The boys had been greatly disappointed at not finding either the Mantons’ yacht nor the Transit awaiting them at the cape. Several times in the course of the afternoon they climbed to the top of an abandoned lighthouse tower near their camp, in the hope of sighting a sail bound in that direction. As they did so just before sunset, they saw several far over towards the mainland, but they were too distant for their character to be distinguished.
Never had they seen anything so exquisitely beautiful or so royally gorgeous as that Southern sunset, and they lingered at the top of the tower until the last of its marvellous flame tints had burned out, and the delicate crescent of the new moon was sinking into the ’Glades behind the distant pine trees of the mainland.
At supper time Worth was introduced to conch soup, and he agreed with Sumner that it was fully equal to sofkee.
After supper the boys strolled over to the Indian camp, to which Lieutenant Carey was attracted soon afterwards by their shouts of laughter. He did not recognize the boys until they spoke to him, for they had persuaded Ul-we to array them as he had after the forest fire, and they were now in full Indian costume.
In the mean time the distant sails that they had sighted from the top of the old tower had been running across the bay before a brisk breeze, and two vessels had quietly come to anchor just inside the cape. The glow of the campfires could be seen from these, and from one of them a boat containing several persons pulled in to the beach. A minute later two gentlemen, whose footsteps were unheard in the sand, stood on the edge of the circle of firelight, and one of them said to the other, in a low and disappointed tone:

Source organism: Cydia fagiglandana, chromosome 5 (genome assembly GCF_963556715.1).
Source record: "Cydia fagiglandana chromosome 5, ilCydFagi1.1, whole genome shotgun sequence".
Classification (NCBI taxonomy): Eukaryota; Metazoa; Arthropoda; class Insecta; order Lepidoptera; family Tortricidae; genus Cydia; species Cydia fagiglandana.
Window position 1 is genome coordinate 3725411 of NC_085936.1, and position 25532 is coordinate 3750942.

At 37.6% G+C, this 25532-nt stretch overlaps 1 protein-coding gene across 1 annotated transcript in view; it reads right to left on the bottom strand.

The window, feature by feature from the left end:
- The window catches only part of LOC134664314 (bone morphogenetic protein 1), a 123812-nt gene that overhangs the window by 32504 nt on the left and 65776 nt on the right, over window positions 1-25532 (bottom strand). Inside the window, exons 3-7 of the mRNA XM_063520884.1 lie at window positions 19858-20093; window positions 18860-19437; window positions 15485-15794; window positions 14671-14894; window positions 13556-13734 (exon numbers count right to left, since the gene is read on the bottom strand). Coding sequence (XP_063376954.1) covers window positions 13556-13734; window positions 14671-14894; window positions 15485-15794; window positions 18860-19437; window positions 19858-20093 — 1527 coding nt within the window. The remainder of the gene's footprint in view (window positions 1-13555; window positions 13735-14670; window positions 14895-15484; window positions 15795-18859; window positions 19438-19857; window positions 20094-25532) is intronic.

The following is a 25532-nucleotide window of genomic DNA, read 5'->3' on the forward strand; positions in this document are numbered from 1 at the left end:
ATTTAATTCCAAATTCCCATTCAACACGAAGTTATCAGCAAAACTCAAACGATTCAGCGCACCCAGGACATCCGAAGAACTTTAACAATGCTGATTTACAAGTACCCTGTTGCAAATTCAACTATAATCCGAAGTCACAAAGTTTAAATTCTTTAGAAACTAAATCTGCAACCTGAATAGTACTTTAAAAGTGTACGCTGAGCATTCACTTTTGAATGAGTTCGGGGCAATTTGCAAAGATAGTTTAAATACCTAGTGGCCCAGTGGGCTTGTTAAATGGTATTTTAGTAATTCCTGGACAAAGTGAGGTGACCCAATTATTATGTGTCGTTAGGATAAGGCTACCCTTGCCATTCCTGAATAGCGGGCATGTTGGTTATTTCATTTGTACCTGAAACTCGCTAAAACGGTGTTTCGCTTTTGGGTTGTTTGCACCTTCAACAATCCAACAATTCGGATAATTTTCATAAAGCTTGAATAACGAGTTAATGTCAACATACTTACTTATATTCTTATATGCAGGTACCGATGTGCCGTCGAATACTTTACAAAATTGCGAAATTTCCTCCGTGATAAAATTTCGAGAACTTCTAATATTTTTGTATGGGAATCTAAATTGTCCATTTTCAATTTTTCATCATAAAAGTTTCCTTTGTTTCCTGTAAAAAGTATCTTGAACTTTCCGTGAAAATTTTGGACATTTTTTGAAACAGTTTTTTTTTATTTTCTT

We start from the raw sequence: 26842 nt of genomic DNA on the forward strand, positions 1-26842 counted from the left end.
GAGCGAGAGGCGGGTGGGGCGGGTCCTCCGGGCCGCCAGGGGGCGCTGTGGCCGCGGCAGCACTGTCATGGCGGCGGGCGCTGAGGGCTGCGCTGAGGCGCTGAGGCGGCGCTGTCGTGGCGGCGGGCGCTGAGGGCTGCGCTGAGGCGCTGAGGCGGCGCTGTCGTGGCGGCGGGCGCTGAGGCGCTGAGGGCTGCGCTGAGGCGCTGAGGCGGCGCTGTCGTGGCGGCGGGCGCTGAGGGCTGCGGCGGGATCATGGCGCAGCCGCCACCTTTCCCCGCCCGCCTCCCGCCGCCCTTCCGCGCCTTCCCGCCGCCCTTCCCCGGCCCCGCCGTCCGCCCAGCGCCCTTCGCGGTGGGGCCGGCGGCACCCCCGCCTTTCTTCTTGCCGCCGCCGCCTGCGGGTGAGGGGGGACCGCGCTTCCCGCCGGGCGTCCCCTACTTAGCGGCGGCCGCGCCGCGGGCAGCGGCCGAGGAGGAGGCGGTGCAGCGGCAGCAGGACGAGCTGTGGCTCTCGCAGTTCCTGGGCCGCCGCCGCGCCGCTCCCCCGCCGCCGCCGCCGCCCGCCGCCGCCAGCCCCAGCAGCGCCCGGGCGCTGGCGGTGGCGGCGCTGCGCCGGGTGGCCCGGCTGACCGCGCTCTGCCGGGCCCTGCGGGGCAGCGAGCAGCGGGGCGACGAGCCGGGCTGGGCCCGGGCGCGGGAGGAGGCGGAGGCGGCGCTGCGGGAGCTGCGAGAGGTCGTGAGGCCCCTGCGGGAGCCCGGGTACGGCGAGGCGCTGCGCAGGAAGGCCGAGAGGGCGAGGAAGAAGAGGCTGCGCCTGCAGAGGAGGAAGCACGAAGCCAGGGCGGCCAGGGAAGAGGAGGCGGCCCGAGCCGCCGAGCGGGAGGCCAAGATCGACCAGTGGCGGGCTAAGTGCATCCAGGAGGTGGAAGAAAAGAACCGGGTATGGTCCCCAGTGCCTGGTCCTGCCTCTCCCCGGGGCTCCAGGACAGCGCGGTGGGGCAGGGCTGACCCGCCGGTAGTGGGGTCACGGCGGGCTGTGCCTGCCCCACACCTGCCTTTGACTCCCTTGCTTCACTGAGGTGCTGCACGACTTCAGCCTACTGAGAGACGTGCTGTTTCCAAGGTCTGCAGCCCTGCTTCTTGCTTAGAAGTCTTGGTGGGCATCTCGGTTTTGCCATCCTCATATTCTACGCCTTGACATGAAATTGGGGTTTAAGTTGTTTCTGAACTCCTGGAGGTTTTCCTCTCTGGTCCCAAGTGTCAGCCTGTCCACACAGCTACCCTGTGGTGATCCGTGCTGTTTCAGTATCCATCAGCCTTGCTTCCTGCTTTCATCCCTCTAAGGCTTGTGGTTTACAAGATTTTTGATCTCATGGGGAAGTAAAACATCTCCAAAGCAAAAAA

“It’s only an Indian camp after all, Tracy,”
“So it is,” replied the other, regretfully. “Still, they may be able to give us some news. Let’s go in and inquire.”
At that moment the attention of the Indians was equally divided between Sumner, who was apparently accumulating a fortune by taking half dollars from little Ko-wik-a’s mouth and ears, and Worth, who was attempting to dance what he called a clog with Indian variations, to the music of Lieutenant Carey’s whistle. Suddenly little Ko-wik-a, who was nervously excited over Sumner’s wonderful performance, uttered a startled cry and sprang to one side, staring into the darkness.
All the others looked in the same direction, and probably the dignified Mr. Manton was never more surprised in his life than when a young Indian bounded to his side, flung his arms about his neck, and called him “Dear father!” His brother was equally amazed when another young Indian sprang to where he was standing, seized his hand, and called him “Mr. Tracy!”
When they discovered, by their voices and by what they were incoherently saying, that these young Indians were not Indians at all, but the very boys of whom they were in search, tanned to the color of mahogany, and dressed in borrowed finery, the surprise and delight of the two gentlemen can better be imagined than described.